The dual-zone description is accurate: Kia says that if the operator wishes, the vehicle can be run with full cold in the front and full heat in the rear.

From a driver's perspective, the Carnival bridges the gap between passenger sedans and commercial vans. The ride quality actually proves quite comfortable, thanks in part to a long wheelbase, while the handling is much as expected.

No, the Carnival doesn't respond to the wheel like an MX-5, but it's reasonably nimble for a 1756kg van, with no great tendency to understeer and an ability to hold a line faithfully through a bend.

The steering itself is nicely weighted if a little low-geared, and the turning circle at 13 metres is a constant reminder of just how much road space this vehicle takes up.

Braking requires a hefty shove, more than expected, but actual effectiveness brings no complaint.

The 2.5-litre engine's 132kW is sufficient to propel the Carnival at reasonable pace, cruising the highways in a high-geared sort of fashion.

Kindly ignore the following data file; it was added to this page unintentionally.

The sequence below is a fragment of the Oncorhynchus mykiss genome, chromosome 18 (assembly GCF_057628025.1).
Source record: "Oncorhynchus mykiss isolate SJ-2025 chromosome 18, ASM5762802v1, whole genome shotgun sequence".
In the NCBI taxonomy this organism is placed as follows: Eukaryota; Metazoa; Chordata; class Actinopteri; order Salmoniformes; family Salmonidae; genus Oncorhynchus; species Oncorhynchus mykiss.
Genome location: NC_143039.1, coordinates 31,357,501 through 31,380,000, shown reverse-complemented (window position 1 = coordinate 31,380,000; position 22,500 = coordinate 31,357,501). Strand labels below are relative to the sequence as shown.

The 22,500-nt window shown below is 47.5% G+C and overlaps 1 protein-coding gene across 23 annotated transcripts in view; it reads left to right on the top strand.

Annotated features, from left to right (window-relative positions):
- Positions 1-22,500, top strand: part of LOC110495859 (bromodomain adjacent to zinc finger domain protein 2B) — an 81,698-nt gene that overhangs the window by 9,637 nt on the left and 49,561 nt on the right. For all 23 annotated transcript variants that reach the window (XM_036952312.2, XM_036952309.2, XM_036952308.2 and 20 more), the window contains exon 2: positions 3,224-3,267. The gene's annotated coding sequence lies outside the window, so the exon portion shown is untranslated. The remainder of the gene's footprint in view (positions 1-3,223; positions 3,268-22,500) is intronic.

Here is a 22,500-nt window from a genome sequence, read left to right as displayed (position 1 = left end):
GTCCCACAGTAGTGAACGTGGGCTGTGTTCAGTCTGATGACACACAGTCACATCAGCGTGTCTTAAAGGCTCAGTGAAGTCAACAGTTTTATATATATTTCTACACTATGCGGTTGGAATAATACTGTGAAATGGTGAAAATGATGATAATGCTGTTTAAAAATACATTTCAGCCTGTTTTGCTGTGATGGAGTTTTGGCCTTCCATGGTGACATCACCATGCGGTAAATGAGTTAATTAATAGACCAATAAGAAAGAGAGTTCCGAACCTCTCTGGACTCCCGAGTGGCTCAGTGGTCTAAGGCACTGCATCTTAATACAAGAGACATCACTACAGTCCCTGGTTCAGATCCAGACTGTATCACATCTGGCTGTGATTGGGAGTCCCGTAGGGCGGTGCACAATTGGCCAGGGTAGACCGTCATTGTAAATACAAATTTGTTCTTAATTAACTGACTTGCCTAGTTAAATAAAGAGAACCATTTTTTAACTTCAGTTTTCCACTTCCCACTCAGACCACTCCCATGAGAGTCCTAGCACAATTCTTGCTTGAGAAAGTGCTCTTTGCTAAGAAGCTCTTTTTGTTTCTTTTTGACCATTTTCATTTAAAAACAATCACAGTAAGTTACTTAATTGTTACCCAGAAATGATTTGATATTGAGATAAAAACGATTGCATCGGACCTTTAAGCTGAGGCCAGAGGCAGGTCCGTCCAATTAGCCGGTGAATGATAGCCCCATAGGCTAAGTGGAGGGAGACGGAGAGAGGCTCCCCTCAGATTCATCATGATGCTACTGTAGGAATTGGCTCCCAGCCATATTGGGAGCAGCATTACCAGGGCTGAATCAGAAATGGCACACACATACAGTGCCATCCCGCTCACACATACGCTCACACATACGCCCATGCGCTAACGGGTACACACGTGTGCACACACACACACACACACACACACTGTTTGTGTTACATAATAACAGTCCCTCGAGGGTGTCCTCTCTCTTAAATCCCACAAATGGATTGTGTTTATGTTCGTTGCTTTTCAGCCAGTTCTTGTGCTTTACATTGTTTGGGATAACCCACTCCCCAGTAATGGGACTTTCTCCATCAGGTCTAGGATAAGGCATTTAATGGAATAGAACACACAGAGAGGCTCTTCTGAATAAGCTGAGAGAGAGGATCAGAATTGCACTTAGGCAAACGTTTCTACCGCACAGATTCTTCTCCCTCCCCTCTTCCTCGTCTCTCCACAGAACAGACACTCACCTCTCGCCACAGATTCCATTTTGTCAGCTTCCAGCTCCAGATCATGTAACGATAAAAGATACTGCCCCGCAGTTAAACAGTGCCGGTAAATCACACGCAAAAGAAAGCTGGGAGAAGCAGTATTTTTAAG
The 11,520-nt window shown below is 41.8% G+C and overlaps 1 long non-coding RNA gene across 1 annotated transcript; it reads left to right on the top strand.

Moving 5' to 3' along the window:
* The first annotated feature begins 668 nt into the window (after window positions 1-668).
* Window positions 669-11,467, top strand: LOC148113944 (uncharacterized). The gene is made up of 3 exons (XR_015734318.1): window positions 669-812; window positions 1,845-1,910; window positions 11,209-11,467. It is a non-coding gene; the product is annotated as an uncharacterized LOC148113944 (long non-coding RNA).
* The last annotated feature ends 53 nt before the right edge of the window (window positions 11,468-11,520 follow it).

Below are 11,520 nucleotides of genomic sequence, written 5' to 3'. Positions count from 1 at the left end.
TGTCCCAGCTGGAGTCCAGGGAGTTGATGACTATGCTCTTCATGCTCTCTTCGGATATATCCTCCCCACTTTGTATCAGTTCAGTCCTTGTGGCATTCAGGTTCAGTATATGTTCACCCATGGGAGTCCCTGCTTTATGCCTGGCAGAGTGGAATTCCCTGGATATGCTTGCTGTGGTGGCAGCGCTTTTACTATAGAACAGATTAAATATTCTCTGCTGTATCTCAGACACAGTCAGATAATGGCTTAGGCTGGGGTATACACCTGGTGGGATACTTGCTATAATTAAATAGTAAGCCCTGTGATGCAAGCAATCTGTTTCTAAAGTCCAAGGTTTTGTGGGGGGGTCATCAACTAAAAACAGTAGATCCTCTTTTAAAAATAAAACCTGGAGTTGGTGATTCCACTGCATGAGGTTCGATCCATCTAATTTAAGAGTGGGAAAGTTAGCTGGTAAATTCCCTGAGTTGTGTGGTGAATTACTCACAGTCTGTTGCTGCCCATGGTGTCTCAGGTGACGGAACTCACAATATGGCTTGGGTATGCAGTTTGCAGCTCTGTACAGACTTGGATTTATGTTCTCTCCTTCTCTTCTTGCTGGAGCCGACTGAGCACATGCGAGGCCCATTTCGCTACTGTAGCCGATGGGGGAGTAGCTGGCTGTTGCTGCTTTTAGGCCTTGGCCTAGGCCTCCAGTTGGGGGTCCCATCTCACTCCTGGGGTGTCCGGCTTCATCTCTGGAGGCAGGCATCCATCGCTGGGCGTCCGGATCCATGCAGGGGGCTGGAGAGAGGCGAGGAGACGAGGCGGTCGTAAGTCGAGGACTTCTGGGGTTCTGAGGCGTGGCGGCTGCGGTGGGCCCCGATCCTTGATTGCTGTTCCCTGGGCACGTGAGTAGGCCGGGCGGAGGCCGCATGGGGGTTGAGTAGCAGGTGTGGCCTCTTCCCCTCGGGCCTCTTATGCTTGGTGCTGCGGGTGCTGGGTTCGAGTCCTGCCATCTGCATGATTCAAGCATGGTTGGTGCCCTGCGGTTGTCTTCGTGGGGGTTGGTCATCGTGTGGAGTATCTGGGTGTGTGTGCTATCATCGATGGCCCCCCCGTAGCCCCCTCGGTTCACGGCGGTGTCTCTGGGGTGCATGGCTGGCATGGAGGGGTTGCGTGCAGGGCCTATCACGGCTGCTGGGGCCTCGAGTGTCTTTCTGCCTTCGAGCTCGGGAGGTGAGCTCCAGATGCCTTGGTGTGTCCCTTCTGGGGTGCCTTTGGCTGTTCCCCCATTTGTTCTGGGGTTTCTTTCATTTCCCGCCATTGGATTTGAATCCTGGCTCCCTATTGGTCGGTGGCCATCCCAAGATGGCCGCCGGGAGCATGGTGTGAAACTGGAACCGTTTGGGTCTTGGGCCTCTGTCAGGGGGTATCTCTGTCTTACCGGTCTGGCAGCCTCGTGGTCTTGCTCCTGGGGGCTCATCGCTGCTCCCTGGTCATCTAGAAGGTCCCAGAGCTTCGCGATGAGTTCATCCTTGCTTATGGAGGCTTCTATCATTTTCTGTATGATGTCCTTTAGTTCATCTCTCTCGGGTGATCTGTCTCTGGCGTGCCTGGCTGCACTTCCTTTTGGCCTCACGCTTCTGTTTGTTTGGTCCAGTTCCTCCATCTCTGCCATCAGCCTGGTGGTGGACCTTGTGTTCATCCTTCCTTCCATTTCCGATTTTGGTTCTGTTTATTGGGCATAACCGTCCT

But the engine does unfortunately require a decent serve of revs on board before producing useful torque. Under 4000rpm not a lot is happening, but at least the Rover V6 is smooth and reasonably pleasant to listen to.

The auto gearbox is a simple, no frills four-speeder but it does the job well enough and doesn't resort to any silly antics - other than hunting between ratios on hills where it cannot decide between third and fourth gears.

The mini centre console is a nice place to locate the shift lever too. It is far better to use than the column locations used by some competitors, yet never gets in the way.

The car seemed well put together too, with acceptable standards of fit and finish throughout, while the quality of materials looked okay. All controls have a solid feel to them, certainly well above what would normally be expected for the price.

The Carnival also feels solid on the road, able to cruise at highway speeds with relative silence. Wind and road noise levels are at class-competitive levels and engine noise is limited to a distant purr unless kickdown is actuated. Then the Rover V6 snarls a purposeful note that somehow seems out of place in a big seven seater.

So Kia has a very accomplished full-size people mover in its new Carnival. Only the Voyager matches it for size, but nothing comes anywhere near matching it for price.

Did you know?

Carnival sales topped the market segment in October 1999, the month after its Australian launch